City of Belmont’s inaugural Reconciliation Action Plan (RAP) 2015-2017 was successfully launched on Wednesday, 3 June 2015.
The RAP has created an opportunity for the City of Belmont to clearly articulate its commitment and response to reconciliation with Aboriginal and Torres Strait Islander peoples. The City of Belmont is committed to and continues to work and support the local Aboriginal community by celebrating local Aboriginal art, cultures, histories and wellness. Connecting the City of Belmont to the local Aboriginal community and organisations will enable Aboriginal people to have their voices heard, thereby creating a safe environment in which Aboriginal and non-Aboriginal peoples can live and work together.
The City of Belmont seeks to work in partnership with Aboriginal communities to further create ownership for initiatives within this RAP. The City of Belmont is grateful for the contributions from the City’s Aboriginal Reference Committee (ARC), community members, stakeholders and Reconciliation Australia to develop a meaningful and achievable Plan. The ARC consists of Aboriginal and Torres Strait Islander community members (throughout the Reconciliation Action Plan, the term ‘Aboriginal’ respectfully refers to Aboriginal and Torres Strait Islander peoples and communities of Australia), City of Belmont staff and Council including the Mayor and Chief Executive Officer.
The City recognises the importance of meaningful engagement, mutual respect, creating trust and utilising culturally appropriate practices and protocols to truly understand the needs of local communities; to continue to build trust and create opportunities to develop positive outcomes.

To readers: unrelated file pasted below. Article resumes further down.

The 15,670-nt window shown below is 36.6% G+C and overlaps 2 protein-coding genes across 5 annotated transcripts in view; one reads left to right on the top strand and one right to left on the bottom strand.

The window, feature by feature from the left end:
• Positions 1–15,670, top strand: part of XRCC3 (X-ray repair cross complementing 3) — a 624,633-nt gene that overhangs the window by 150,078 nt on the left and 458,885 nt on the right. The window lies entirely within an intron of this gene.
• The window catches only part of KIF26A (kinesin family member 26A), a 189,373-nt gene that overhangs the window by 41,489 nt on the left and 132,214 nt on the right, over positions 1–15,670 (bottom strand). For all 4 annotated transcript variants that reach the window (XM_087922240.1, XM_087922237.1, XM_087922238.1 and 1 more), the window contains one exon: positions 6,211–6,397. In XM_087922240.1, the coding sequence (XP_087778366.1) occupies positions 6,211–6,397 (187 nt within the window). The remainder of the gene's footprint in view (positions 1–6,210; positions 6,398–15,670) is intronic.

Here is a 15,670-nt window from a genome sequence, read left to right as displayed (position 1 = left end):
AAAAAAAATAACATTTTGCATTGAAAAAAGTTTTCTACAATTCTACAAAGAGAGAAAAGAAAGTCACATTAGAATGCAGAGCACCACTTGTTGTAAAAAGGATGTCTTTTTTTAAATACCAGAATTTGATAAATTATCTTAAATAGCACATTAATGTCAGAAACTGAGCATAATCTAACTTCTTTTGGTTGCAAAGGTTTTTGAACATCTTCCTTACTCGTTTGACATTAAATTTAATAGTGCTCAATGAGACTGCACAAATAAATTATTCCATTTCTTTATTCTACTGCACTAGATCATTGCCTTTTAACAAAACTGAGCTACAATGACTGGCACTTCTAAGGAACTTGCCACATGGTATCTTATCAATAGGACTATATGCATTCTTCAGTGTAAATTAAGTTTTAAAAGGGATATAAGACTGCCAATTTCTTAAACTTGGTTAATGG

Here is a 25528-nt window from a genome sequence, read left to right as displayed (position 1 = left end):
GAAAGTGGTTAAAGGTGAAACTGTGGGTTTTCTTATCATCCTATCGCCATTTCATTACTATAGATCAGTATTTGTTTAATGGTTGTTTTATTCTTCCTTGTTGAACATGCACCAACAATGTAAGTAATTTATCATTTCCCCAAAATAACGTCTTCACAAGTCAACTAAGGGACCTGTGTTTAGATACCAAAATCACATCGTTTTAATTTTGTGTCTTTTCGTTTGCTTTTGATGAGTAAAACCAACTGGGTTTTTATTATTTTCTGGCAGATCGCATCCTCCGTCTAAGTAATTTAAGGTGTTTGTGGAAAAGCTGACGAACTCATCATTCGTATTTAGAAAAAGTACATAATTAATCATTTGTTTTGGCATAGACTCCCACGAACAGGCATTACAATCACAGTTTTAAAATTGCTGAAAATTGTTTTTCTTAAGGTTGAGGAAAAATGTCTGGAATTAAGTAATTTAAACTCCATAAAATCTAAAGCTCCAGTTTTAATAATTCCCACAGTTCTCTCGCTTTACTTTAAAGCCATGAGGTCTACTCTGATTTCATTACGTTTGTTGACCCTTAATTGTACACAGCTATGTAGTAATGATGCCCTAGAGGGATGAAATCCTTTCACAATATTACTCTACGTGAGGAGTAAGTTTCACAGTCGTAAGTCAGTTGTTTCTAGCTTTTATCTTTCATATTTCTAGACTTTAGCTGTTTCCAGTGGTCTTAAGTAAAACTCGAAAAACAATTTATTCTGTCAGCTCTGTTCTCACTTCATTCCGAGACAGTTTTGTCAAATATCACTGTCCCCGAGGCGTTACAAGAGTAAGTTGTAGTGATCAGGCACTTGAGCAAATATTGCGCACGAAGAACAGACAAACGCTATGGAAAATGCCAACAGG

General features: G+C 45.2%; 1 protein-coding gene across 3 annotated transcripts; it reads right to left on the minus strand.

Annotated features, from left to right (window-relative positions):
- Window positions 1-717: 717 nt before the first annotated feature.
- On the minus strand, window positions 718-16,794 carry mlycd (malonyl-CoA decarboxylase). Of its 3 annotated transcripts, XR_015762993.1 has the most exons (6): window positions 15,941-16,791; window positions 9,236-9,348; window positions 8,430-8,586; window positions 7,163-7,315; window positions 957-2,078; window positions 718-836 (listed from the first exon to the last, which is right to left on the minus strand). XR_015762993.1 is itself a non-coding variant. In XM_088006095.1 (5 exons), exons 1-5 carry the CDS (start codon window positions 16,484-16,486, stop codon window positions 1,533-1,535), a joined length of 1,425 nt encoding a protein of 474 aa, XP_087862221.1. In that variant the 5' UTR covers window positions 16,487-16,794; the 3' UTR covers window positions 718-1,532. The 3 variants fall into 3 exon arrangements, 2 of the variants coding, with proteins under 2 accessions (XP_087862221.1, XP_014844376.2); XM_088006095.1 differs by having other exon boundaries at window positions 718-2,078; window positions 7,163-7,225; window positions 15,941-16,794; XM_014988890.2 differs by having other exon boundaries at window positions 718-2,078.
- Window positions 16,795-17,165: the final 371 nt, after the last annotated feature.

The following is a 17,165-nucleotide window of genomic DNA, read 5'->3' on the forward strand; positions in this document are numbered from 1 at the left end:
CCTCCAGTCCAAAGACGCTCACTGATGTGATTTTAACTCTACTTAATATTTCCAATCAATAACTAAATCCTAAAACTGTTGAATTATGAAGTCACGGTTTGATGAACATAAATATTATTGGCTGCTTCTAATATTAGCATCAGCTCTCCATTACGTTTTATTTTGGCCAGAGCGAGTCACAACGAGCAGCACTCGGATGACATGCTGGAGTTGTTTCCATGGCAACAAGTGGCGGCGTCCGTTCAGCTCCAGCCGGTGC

To view the RAP, please click here.
About the Artwork
The artwork featured on the cover of the RAP was created by Nerolie Edith Blurton – a proud Badimia, Yamatji and Noongar woman.
“The river runs up the middle and branches off into the community. The Wargyl is connected to the river and reminds us of the Ancestors who are in the river as spirit people guiding us. Symbols of peace and harmony are connected to this. Wargyl’s back to represent all people, respecting our history and all respecting each other.” Nerolie Blurton
“The red corner is the lines of blood and each side coming together connected by the river. The large area in light green is the whole community, all its people and places. They come together at the main waterholes. Travelling to the waterholes to connect and understand each other. The turtle is a connection to the Belmont area which is placed in the orange to represent hope – as the sun rises.”
Please contact the City's Community Development team on 9477 7219 if you have any further queries.